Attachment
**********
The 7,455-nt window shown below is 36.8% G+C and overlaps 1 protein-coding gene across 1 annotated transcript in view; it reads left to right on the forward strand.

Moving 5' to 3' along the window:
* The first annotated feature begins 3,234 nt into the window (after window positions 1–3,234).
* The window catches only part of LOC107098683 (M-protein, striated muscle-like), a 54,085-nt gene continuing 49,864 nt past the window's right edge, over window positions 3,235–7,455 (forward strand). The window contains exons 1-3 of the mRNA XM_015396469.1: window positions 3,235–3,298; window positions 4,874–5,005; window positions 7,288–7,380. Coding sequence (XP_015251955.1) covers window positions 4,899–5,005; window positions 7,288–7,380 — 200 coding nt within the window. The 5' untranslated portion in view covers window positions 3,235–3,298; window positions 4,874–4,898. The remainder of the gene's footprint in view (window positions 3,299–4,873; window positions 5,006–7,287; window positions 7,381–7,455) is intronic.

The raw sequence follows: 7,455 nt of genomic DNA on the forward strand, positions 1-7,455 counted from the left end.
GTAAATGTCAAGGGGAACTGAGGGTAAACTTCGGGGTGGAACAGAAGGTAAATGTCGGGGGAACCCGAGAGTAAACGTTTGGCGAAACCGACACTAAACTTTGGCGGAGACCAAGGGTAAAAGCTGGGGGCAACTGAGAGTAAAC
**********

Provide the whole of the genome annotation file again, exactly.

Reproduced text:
The 7,455-nt window shown below is 36.8% G+C and overlaps 1 protein-coding gene across 1 annotated transcript in view; it reads left to right on the forward strand.

Moving 5' to 3' along the window:
* The first annotated feature begins 3,234 nt into the window (after window positions 1–3,234).
* The window catches only part of LOC107098683 (M-protein, striated muscle-like), a 54,085-nt gene continuing 49,864 nt past the window's right edge, over window positions 3,235–7,455 (forward strand). The window contains exons 1-3 of the mRNA XM_015396469.1: window positions 3,235–3,298; window positions 4,874–5,005; window positions 7,288–7,380. Coding sequence (XP_015251955.1) covers window positions 4,899–5,005; window positions 7,288–7,380 — 200 coding nt within the window. The 5' untranslated portion in view covers window positions 3,235–3,298; window positions 4,874–4,898. The remainder of the gene's footprint in view (window positions 3,299–4,873; window positions 5,006–7,287; window positions 7,381–7,455) is intronic.

The raw sequence follows: 7,455 nt of genomic DNA on the forward strand, positions 1-7,455 counted from the left end.
GTAAATGTCAAGGGGAACTGAGGGTAAACTTCGGGGTGGAACAGAAGGTAAATGTCGGGGGAACCCGAGAGTAAACGTTTGGCGAAACCGACACTAAACTTTGGCGGAGACCAAGGGTAAAAGCTGGGGGCAACTGAGAGTAAAC